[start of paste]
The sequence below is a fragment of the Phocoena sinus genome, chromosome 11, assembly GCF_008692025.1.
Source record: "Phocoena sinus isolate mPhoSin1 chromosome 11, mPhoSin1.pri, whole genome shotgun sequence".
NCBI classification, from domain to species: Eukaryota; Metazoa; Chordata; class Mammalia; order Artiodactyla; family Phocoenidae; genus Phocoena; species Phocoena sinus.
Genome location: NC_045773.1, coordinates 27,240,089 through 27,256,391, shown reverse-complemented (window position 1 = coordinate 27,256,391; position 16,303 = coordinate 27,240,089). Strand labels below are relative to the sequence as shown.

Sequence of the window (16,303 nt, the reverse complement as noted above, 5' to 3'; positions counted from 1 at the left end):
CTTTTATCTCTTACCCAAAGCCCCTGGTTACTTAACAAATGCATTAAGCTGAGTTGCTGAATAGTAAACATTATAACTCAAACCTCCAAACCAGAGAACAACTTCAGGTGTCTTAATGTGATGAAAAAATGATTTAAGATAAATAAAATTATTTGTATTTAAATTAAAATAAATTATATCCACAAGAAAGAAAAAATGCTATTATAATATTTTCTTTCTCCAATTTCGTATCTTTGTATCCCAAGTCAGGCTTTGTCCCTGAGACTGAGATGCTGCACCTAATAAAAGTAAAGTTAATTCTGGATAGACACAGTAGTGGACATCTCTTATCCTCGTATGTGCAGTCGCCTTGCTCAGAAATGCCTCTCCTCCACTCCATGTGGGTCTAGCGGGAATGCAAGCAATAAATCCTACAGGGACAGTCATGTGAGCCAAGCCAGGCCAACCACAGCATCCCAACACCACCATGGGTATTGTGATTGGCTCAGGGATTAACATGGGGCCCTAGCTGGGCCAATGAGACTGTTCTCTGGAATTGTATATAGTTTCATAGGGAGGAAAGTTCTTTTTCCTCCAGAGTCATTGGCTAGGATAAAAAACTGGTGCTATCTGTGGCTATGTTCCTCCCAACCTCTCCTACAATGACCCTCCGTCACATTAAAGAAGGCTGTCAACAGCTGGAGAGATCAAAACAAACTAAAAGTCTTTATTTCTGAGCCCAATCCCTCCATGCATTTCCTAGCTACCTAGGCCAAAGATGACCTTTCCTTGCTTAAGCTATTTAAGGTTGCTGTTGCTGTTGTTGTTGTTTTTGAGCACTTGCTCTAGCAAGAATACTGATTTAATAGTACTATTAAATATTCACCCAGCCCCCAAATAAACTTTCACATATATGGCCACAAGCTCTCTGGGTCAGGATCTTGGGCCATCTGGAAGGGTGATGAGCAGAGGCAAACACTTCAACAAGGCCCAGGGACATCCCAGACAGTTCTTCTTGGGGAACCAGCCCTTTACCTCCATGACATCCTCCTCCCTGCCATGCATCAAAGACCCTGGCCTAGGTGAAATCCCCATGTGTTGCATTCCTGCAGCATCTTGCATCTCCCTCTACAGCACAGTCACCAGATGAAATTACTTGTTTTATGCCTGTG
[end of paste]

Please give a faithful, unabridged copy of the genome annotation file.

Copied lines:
The sequence below is a fragment of the Phocoena sinus genome, chromosome 11, assembly GCF_008692025.1.
Source record: "Phocoena sinus isolate mPhoSin1 chromosome 11, mPhoSin1.pri, whole genome shotgun sequence".
NCBI classification, from domain to species: Eukaryota; Metazoa; Chordata; class Mammalia; order Artiodactyla; family Phocoenidae; genus Phocoena; species Phocoena sinus.
Genome location: NC_045773.1, coordinates 27,240,089 through 27,256,391, shown reverse-complemented (window position 1 = coordinate 27,256,391; position 16,303 = coordinate 27,240,089). Strand labels below are relative to the sequence as shown.

Sequence of the window (16,303 nt, the reverse complement as noted above, 5' to 3'; positions counted from 1 at the left end):
CTTTTATCTCTTACCCAAAGCCCCTGGTTACTTAACAAATGCATTAAGCTGAGTTGCTGAATAGTAAACATTATAACTCAAACCTCCAAACCAGAGAACAACTTCAGGTGTCTTAATGTGATGAAAAAATGATTTAAGATAAATAAAATTATTTGTATTTAAATTAAAATAAATTATATCCACAAGAAAGAAAAAATGCTATTATAATATTTTCTTTCTCCAATTTCGTATCTTTGTATCCCAAGTCAGGCTTTGTCCCTGAGACTGAGATGCTGCACCTAATAAAAGTAAAGTTAATTCTGGATAGACACAGTAGTGGACATCTCTTATCCTCGTATGTGCAGTCGCCTTGCTCAGAAATGCCTCTCCTCCACTCCATGTGGGTCTAGCGGGAATGCAAGCAATAAATCCTACAGGGACAGTCATGTGAGCCAAGCCAGGCCAACCACAGCATCCCAACACCACCATGGGTATTGTGATTGGCTCAGGGATTAACATGGGGCCCTAGCTGGGCCAATGAGACTGTTCTCTGGAATTGTATATAGTTTCATAGGGAGGAAAGTTCTTTTTCCTCCAGAGTCATTGGCTAGGATAAAAAACTGGTGCTATCTGTGGCTATGTTCCTCCCAACCTCTCCTACAATGACCCTCCGTCACATTAAAGAAGGCTGTCAACAGCTGGAGAGATCAAAACAAACTAAAAGTCTTTATTTCTGAGCCCAATCCCTCCATGCATTTCCTAGCTACCTAGGCCAAAGATGACCTTTCCTTGCTTAAGCTATTTAAGGTTGCTGTTGCTGTTGTTGTTGTTTTTGAGCACTTGCTCTAGCAAGAATACTGATTTAATAGTACTATTAAATATTCACCCAGCCCCCAAATAAACTTTCACATATATGGCCACAAGCTCTCTGGGTCAGGATCTTGGGCCATCTGGAAGGGTGATGAGCAGAGGCAAACACTTCAACAAGGCCCAGGGACATCCCAGACAGTTCTTCTTGGGGAACCAGCCCTTTACCTCCATGACATCCTCCTCCCTGCCATGCATCAAAGACCCTGGCCTAGGTGAAATCCCCATGTGTTGCATTCCTGCAGCATCTTGCATCTCCCTCTACAGCACAGTCACCAGATGAAATTACTTGTTTTATGCCTGTG